Surge in public law cases, new data shows


The latest Family Court statistics have confirmed a surge in the number of public law applications, increasing 21 per cent to 4,932 in the third quarter of 2016.

The statistics, published today by the Ministry of Justice, show activity in the Family Courts of England and Wales for July to September compared to the same period last year.

Total cases jumped four per cent to 64,109, driven by increases in public law, private law and financial remedy cases, the report says.

Similarly, the number of children involved in public law applications increased by 20 per cent over the same period to 9,082.

It follows the publicity surrounding the Baby P case, where the number of children involved in public law applications made by local authorities jumped from around 20,000 to almost 26,000 in 2009 and subsequently to 29,500 in 2011.

Each region experienced a rise in the number of children involved in public law applications, although the size of the increase varies from 6 per cent in the Midlands to 47 per cent in London.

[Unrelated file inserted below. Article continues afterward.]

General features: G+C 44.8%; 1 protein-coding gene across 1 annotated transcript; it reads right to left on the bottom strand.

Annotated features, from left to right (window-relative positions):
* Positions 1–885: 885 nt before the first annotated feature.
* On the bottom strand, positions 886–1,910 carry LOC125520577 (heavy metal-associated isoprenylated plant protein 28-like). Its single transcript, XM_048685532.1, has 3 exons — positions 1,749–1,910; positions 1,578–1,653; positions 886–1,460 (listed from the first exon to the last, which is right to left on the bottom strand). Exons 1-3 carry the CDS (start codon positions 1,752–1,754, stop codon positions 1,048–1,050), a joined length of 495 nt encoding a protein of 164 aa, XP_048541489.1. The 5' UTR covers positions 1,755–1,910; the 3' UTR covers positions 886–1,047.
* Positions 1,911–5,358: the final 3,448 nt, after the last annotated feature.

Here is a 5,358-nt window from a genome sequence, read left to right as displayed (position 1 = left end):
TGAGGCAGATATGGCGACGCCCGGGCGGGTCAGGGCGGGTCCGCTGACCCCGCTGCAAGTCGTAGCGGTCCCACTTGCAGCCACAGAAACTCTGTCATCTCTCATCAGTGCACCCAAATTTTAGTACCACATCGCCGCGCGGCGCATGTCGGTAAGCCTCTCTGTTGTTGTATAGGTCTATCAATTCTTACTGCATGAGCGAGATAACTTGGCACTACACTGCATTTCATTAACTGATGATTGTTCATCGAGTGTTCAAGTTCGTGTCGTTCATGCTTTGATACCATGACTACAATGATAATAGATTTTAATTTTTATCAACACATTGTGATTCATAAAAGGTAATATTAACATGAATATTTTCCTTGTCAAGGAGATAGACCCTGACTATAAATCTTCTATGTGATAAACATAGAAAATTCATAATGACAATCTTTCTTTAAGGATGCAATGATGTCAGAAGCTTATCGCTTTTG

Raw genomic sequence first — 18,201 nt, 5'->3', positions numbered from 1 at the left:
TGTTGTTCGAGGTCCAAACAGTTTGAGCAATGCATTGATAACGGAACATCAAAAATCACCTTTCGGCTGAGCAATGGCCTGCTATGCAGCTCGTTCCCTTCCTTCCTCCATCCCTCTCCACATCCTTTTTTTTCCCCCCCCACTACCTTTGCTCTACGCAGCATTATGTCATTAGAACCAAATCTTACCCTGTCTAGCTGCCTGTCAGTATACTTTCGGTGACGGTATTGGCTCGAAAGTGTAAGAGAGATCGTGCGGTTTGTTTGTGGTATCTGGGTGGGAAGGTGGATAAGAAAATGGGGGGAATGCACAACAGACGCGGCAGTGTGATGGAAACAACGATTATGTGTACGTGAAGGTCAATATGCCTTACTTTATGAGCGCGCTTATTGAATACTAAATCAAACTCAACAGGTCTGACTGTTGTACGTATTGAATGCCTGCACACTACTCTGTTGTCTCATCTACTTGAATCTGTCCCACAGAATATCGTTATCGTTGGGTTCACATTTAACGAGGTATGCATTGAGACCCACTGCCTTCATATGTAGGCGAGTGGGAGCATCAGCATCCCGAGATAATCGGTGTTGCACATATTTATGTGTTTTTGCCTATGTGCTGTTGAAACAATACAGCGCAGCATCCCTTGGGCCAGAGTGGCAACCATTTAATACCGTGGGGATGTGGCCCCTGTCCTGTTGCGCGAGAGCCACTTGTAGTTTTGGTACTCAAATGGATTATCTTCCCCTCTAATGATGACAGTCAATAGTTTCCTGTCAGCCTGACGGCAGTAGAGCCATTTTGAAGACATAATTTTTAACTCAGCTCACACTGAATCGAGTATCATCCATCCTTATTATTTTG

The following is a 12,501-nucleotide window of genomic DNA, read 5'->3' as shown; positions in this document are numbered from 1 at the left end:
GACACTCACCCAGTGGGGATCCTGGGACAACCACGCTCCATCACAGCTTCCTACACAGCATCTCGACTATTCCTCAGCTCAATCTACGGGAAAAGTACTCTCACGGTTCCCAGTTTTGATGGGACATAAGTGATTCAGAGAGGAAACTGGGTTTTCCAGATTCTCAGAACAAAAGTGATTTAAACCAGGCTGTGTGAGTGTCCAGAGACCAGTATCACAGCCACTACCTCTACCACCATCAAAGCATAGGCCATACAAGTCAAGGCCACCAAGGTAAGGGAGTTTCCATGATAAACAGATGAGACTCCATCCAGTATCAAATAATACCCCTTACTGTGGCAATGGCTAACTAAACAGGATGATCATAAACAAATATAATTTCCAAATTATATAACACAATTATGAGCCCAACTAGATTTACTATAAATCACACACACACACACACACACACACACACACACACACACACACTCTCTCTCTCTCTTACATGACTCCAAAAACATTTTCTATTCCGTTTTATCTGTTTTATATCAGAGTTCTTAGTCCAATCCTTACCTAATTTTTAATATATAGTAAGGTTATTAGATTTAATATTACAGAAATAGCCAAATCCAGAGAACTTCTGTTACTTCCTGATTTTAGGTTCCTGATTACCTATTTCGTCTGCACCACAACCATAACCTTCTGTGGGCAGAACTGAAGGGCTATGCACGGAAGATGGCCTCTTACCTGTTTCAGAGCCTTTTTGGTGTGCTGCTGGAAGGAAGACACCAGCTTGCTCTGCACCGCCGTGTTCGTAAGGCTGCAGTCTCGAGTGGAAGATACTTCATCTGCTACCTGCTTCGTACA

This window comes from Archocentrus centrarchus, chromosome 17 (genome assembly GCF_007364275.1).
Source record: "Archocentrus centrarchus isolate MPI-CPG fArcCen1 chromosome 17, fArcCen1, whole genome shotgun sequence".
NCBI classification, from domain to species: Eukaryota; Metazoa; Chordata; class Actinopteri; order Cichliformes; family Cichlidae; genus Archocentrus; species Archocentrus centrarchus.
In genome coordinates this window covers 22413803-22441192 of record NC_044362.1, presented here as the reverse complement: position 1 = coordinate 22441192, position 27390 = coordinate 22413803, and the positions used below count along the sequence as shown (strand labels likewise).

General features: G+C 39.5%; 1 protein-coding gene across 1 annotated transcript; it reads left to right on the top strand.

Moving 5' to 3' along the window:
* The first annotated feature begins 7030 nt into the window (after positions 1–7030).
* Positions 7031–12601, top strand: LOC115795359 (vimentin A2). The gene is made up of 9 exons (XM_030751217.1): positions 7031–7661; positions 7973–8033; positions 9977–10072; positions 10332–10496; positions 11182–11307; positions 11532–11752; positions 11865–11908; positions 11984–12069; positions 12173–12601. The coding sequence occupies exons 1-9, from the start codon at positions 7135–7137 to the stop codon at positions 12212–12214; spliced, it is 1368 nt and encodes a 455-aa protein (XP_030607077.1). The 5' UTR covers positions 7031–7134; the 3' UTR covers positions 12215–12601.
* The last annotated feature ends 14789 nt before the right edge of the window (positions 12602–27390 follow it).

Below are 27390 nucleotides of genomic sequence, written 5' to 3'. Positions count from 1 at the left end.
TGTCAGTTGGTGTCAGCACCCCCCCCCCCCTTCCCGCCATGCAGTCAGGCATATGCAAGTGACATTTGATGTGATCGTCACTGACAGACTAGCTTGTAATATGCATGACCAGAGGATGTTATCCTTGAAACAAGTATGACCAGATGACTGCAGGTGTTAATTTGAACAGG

Equally, the number of private law cases started in July to September 2016 increased by 14 per cent to 12,687.

Meanwhile, the average time for the disposal of public and private law cases dropped by one week, while the average time for the disposal of a care or supervision application has remained static at 26.6 weeks.

A care or supervision case was disposed of within 26 weeks in 63 per cent of proceedings.

The number of applications for domestic violence remedy orders remained stable over the last year at around 4,800 non-molestation and 1,200 occupation applications.

And following their introduction in July 2015, there have been 97 applications and 79 orders made for Female Genital Mutilation Protection Orders (FGMPOs) up to the end of September 2016.

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